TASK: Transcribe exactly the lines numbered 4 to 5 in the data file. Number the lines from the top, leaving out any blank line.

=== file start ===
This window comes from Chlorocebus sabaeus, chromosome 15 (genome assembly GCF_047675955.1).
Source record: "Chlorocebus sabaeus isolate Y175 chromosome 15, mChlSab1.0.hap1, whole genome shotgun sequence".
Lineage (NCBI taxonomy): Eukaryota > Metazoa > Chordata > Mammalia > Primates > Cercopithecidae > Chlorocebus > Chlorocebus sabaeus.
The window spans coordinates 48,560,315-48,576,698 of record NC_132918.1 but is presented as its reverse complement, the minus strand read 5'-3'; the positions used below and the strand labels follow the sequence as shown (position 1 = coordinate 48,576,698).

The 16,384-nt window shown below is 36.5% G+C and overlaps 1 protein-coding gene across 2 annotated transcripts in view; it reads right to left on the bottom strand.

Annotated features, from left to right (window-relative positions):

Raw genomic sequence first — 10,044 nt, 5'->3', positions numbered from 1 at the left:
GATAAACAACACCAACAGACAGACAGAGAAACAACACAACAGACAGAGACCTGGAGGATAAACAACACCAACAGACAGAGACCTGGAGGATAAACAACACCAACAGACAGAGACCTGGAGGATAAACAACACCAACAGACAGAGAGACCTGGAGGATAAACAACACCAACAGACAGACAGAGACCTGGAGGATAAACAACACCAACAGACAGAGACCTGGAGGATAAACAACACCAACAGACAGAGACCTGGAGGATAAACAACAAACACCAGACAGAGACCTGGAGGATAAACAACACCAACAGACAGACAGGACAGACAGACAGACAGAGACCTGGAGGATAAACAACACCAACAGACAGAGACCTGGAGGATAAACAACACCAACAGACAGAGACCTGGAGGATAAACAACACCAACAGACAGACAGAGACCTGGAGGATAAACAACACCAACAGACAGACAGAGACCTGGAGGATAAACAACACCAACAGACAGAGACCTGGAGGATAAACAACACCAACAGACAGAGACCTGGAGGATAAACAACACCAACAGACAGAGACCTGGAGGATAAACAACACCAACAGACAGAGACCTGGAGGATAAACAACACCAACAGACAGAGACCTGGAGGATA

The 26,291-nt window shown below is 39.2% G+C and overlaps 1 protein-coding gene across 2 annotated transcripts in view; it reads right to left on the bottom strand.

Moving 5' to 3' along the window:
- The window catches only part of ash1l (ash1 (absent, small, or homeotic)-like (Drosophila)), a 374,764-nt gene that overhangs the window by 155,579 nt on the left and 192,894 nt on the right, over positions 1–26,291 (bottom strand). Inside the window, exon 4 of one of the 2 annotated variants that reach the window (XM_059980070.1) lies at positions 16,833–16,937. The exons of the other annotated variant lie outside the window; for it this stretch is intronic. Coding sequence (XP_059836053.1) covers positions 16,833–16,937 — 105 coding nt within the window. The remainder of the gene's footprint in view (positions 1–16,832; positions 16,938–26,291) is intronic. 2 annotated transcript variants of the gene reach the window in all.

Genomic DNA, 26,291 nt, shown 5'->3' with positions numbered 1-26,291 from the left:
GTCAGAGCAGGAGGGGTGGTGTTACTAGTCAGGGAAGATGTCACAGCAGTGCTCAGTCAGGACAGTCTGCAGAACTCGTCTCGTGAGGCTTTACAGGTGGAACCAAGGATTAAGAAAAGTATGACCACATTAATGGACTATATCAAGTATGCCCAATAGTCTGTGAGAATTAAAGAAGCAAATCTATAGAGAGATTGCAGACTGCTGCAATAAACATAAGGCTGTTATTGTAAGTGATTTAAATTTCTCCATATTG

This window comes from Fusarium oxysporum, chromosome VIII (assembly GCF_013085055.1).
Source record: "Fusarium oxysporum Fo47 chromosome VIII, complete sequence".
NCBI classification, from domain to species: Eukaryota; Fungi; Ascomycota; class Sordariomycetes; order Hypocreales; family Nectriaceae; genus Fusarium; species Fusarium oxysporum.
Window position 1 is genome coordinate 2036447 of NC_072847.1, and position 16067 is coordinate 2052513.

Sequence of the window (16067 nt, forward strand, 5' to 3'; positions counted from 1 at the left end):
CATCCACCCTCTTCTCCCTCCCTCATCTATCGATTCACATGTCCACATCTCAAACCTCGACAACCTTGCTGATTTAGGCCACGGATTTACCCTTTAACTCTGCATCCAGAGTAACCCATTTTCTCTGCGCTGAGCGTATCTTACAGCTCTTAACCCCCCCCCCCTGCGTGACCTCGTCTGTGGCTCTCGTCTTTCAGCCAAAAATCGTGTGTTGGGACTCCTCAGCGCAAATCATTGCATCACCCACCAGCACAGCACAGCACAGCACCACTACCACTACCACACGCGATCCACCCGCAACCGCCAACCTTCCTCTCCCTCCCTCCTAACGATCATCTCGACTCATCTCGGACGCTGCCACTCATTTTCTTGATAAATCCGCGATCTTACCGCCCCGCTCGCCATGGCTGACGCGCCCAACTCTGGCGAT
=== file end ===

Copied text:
The window spans coordinates 48,560,315-48,576,698 of record NC_132918.1 but is presented as its reverse complement, the minus strand read 5'-3'; the positions used below and the strand labels follow the sequence as shown (position 1 = coordinate 48,576,698).

The 16,384-nt window shown below is 36.5% G+C and overlaps 1 protein-coding gene across 2 annotated transcripts in view; it reads right to left on the bottom strand.